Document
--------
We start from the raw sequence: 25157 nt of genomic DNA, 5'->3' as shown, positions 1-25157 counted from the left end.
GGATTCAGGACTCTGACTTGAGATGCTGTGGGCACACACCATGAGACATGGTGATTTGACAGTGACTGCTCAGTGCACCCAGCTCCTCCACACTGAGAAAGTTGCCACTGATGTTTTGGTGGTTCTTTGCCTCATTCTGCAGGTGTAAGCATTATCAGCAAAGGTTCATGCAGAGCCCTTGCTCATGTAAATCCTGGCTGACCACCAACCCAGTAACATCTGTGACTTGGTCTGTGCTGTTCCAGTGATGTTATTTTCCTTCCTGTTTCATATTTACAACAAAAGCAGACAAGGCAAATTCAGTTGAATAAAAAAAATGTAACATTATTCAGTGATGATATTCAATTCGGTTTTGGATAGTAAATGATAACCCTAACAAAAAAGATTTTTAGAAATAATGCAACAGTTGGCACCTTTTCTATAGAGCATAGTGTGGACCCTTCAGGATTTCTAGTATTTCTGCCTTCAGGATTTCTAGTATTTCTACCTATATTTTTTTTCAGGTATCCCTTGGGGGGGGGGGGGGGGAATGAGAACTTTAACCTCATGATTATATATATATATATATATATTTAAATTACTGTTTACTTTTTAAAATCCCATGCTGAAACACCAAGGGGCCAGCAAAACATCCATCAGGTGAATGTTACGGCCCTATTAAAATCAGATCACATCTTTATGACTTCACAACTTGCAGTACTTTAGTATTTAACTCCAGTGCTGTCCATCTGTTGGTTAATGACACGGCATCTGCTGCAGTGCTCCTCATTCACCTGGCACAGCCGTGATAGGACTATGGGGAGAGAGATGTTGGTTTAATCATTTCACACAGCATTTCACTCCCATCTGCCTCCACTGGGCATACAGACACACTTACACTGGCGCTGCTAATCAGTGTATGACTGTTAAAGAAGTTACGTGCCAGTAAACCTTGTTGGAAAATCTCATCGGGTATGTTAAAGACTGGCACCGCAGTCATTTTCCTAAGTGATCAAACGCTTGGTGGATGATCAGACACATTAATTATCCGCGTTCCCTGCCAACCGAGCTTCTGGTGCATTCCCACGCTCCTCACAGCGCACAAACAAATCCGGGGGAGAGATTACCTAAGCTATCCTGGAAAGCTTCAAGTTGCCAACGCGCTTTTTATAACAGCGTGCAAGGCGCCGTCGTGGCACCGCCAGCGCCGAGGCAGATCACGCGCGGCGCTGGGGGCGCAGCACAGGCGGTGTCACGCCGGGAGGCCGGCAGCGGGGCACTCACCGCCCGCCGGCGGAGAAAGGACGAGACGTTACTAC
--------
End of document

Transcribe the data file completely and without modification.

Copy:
We start from the raw sequence: 25157 nt of genomic DNA, 5'->3' as shown, positions 1-25157 counted from the left end.
GGATTCAGGACTCTGACTTGAGATGCTGTGGGCACACACCATGAGACATGGTGATTTGACAGTGACTGCTCAGTGCACCCAGCTCCTCCACACTGAGAAAGTTGCCACTGATGTTTTGGTGGTTCTTTGCCTCATTCTGCAGGTGTAAGCATTATCAGCAAAGGTTCATGCAGAGCCCTTGCTCATGTAAATCCTGGCTGACCACCAACCCAGTAACATCTGTGACTTGGTCTGTGCTGTTCCAGTGATGTTATTTTCCTTCCTGTTTCATATTTACAACAAAAGCAGACAAGGCAAATTCAGTTGAATAAAAAAAATGTAACATTATTCAGTGATGATATTCAATTCGGTTTTGGATAGTAAATGATAACCCTAACAAAAAAGATTTTTAGAAATAATGCAACAGTTGGCACCTTTTCTATAGAGCATAGTGTGGACCCTTCAGGATTTCTAGTATTTCTGCCTTCAGGATTTCTAGTATTTCTACCTATATTTTTTTTCAGGTATCCCTTGGGGGGGGGGGGGGGGAATGAGAACTTTAACCTCATGATTATATATATATATATATATATTTAAATTACTGTTTACTTTTTAAAATCCCATGCTGAAACACCAAGGGGCCAGCAAAACATCCATCAGGTGAATGTTACGGCCCTATTAAAATCAGATCACATCTTTATGACTTCACAACTTGCAGTACTTTAGTATTTAACTCCAGTGCTGTCCATCTGTTGGTTAATGACACGGCATCTGCTGCAGTGCTCCTCATTCACCTGGCACAGCCGTGATAGGACTATGGGGAGAGAGATGTTGGTTTAATCATTTCACACAGCATTTCACTCCCATCTGCCTCCACTGGGCATACAGACACACTTACACTGGCGCTGCTAATCAGTGTATGACTGTTAAAGAAGTTACGTGCCAGTAAACCTTGTTGGAAAATCTCATCGGGTATGTTAAAGACTGGCACCGCAGTCATTTTCCTAAGTGATCAAACGCTTGGTGGATGATCAGACACATTAATTATCCGCGTTCCCTGCCAACCGAGCTTCTGGTGCATTCCCACGCTCCTCACAGCGCACAAACAAATCCGGGGGAGAGATTACCTAAGCTATCCTGGAAAGCTTCAAGTTGCCAACGCGCTTTTTATAACAGCGTGCAAGGCGCCGTCGTGGCACCGCCAGCGCCGAGGCAGATCACGCGCGGCGCTGGGGGCGCAGCACAGGCGGTGTCACGCCGGGAGGCCGGCAGCGGGGCACTCACCGCCCGCCGGCGGAGAAAGGACGAGACGTTACTAC